Since this is a Belgian I'm assuming you used an appropriate stain that prefers high temperature, which makes it important to know what temp it was at before the storm.
You might be fine if the correct temp range was hit during the most vigorous parts of the fermentation. A 32 hour lag time speaks of a stressful ferment, which is OK for Belgians in my experience as it brings out the a lot of the character. It's not as perfect as keeping it at 80-90 with a healthy population to get that ethyl acetate banana character, but it still makes great beer.
A week should be enough to have attenuated, so you should be good. The worst thing that could happen is that the yeast character will be muted, so it will be like using a strain such as US05 and you will still produce drinkable beer.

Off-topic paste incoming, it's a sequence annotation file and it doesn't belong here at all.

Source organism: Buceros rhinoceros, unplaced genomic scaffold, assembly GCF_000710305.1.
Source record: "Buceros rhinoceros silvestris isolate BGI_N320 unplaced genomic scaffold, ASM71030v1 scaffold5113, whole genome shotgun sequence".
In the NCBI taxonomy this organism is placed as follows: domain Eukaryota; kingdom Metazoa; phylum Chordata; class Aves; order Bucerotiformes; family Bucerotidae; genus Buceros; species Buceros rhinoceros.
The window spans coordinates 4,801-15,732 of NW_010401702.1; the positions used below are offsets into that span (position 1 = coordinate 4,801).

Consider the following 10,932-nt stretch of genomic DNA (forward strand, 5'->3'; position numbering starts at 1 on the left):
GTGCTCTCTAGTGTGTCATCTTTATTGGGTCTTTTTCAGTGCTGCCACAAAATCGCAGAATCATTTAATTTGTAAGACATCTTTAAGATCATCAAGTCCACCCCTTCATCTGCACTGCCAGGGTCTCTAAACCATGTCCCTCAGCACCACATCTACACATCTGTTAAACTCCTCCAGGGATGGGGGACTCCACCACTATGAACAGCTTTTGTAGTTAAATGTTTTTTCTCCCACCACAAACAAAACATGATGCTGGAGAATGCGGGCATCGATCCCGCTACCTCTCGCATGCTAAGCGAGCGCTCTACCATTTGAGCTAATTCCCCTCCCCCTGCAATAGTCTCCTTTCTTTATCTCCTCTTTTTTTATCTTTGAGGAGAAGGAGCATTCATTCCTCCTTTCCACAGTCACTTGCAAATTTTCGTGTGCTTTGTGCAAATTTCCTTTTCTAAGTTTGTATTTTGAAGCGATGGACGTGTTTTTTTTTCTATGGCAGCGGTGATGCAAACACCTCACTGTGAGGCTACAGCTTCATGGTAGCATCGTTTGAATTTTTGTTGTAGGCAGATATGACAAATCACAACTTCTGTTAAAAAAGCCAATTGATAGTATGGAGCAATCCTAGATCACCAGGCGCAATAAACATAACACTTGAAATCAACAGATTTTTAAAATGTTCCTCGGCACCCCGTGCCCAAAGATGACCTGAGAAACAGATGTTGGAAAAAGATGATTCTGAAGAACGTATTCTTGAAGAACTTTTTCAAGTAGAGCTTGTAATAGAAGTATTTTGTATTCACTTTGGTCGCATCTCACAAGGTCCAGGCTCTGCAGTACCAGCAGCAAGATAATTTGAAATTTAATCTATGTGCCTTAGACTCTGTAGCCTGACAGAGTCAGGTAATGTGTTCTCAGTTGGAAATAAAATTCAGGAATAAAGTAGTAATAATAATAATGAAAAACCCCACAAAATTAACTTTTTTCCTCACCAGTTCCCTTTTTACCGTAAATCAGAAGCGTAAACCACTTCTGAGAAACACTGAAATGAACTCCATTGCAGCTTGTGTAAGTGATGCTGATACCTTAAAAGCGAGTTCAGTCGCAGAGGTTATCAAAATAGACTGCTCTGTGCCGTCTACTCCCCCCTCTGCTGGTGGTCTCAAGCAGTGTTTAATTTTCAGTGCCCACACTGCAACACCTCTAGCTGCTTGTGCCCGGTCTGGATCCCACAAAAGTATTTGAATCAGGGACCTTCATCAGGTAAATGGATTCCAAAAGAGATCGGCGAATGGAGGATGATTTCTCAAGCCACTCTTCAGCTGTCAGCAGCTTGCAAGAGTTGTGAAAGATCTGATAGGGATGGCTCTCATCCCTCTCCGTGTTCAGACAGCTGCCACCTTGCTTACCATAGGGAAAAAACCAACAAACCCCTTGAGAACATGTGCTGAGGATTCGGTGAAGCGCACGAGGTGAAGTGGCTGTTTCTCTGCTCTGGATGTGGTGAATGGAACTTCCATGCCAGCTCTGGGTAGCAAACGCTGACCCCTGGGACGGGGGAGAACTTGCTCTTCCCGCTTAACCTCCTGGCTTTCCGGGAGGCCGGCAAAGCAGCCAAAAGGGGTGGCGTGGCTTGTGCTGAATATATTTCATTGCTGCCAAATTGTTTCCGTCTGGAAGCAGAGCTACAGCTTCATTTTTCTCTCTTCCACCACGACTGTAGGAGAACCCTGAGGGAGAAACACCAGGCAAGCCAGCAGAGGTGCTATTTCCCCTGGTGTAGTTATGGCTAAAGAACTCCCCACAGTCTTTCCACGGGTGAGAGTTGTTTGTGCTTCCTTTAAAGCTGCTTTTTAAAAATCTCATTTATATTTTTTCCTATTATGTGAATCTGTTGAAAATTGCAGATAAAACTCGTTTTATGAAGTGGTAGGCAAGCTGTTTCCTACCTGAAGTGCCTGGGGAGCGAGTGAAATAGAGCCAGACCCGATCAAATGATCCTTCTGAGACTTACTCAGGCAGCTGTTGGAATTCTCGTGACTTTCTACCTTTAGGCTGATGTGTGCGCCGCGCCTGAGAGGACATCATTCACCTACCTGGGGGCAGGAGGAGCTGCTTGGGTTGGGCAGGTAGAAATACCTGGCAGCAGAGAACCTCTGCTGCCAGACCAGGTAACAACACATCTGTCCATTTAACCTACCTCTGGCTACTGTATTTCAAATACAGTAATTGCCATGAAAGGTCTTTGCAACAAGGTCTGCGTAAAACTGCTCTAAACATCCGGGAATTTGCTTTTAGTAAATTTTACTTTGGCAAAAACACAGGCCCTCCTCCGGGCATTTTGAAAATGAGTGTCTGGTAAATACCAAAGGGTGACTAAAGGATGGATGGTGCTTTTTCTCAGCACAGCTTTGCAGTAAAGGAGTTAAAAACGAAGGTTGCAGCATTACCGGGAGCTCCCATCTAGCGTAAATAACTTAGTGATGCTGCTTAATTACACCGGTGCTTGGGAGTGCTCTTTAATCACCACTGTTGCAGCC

But as the person above stated, what stain was it?
If your ambient house temp with the heat was 75F and the strain called for 90, you'll have muted character either way.
I personally prefer Belgian yeast strains, because at the moment I'm too busy to set up a swamp cooler and too poor for chest freezer+temp control chamber. So using Belgian strains lets me make good beer regardless of the temperature, if its to cold it's somewhat clean and if it's too hot I get that sweet Belgian character.